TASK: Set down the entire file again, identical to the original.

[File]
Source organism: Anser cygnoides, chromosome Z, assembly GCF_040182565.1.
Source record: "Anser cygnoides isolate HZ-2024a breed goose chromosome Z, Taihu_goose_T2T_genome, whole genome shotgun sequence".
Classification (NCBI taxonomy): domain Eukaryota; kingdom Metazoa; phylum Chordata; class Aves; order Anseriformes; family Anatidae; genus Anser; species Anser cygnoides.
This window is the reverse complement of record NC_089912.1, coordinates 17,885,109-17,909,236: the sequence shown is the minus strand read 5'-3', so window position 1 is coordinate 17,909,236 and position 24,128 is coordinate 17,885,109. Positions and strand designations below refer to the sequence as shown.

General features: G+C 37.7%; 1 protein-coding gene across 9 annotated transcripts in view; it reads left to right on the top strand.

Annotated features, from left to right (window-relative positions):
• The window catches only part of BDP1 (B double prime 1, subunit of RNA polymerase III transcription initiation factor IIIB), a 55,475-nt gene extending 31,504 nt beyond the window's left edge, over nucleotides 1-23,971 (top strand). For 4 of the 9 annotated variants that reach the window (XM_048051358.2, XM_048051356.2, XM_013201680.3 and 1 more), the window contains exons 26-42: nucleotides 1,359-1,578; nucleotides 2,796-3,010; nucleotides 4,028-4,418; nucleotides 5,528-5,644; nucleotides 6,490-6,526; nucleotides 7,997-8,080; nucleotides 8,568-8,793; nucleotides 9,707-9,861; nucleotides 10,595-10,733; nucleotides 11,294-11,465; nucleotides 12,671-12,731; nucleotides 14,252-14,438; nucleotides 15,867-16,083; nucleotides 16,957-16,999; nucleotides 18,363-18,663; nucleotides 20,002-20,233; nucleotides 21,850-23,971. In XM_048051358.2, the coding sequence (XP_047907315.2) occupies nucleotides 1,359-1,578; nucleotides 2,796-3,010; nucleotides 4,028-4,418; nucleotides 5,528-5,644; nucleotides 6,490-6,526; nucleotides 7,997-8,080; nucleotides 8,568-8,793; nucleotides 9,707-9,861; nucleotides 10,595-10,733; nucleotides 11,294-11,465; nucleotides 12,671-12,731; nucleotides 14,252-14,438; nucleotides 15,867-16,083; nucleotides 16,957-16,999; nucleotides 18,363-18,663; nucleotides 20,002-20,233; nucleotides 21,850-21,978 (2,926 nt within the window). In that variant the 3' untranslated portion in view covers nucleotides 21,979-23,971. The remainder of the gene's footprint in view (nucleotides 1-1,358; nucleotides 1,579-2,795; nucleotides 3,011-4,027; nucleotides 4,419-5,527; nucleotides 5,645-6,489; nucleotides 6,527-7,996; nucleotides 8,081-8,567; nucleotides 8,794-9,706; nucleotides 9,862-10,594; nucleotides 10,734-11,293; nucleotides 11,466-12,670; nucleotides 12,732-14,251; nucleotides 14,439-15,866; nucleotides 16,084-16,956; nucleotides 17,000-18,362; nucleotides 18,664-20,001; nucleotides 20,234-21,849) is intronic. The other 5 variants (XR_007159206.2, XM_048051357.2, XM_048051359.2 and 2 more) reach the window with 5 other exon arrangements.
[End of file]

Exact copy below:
Source organism: Anser cygnoides, chromosome Z, assembly GCF_040182565.1.
Source record: "Anser cygnoides isolate HZ-2024a breed goose chromosome Z, Taihu_goose_T2T_genome, whole genome shotgun sequence".
Classification (NCBI taxonomy): domain Eukaryota; kingdom Metazoa; phylum Chordata; class Aves; order Anseriformes; family Anatidae; genus Anser; species Anser cygnoides.
This window is the reverse complement of record NC_089912.1, coordinates 17,885,109-17,909,236: the sequence shown is the minus strand read 5'-3', so window position 1 is coordinate 17,909,236 and position 24,128 is coordinate 17,885,109. Positions and strand designations below refer to the sequence as shown.

General features: G+C 37.7%; 1 protein-coding gene across 9 annotated transcripts in view; it reads left to right on the top strand.

Annotated features, from left to right (window-relative positions):
• The window catches only part of BDP1 (B double prime 1, subunit of RNA polymerase III transcription initiation factor IIIB), a 55,475-nt gene extending 31,504 nt beyond the window's left edge, over nucleotides 1-23,971 (top strand). For 4 of the 9 annotated variants that reach the window (XM_048051358.2, XM_048051356.2, XM_013201680.3 and 1 more), the window contains exons 26-42: nucleotides 1,359-1,578; nucleotides 2,796-3,010; nucleotides 4,028-4,418; nucleotides 5,528-5,644; nucleotides 6,490-6,526; nucleotides 7,997-8,080; nucleotides 8,568-8,793; nucleotides 9,707-9,861; nucleotides 10,595-10,733; nucleotides 11,294-11,465; nucleotides 12,671-12,731; nucleotides 14,252-14,438; nucleotides 15,867-16,083; nucleotides 16,957-16,999; nucleotides 18,363-18,663; nucleotides 20,002-20,233; nucleotides 21,850-23,971. In XM_048051358.2, the coding sequence (XP_047907315.2) occupies nucleotides 1,359-1,578; nucleotides 2,796-3,010; nucleotides 4,028-4,418; nucleotides 5,528-5,644; nucleotides 6,490-6,526; nucleotides 7,997-8,080; nucleotides 8,568-8,793; nucleotides 9,707-9,861; nucleotides 10,595-10,733; nucleotides 11,294-11,465; nucleotides 12,671-12,731; nucleotides 14,252-14,438; nucleotides 15,867-16,083; nucleotides 16,957-16,999; nucleotides 18,363-18,663; nucleotides 20,002-20,233; nucleotides 21,850-21,978 (2,926 nt within the window). In that variant the 3' untranslated portion in view covers nucleotides 21,979-23,971. The remainder of the gene's footprint in view (nucleotides 1-1,358; nucleotides 1,579-2,795; nucleotides 3,011-4,027; nucleotides 4,419-5,527; nucleotides 5,645-6,489; nucleotides 6,527-7,996; nucleotides 8,081-8,567; nucleotides 8,794-9,706; nucleotides 9,862-10,594; nucleotides 10,734-11,293; nucleotides 11,466-12,670; nucleotides 12,732-14,251; nucleotides 14,439-15,866; nucleotides 16,084-16,956; nucleotides 17,000-18,362; nucleotides 18,664-20,001; nucleotides 20,234-21,849) is intronic. The other 5 variants (XR_007159206.2, XM_048051357.2, XM_048051359.2 and 2 more) reach the window with 5 other exon arrangements.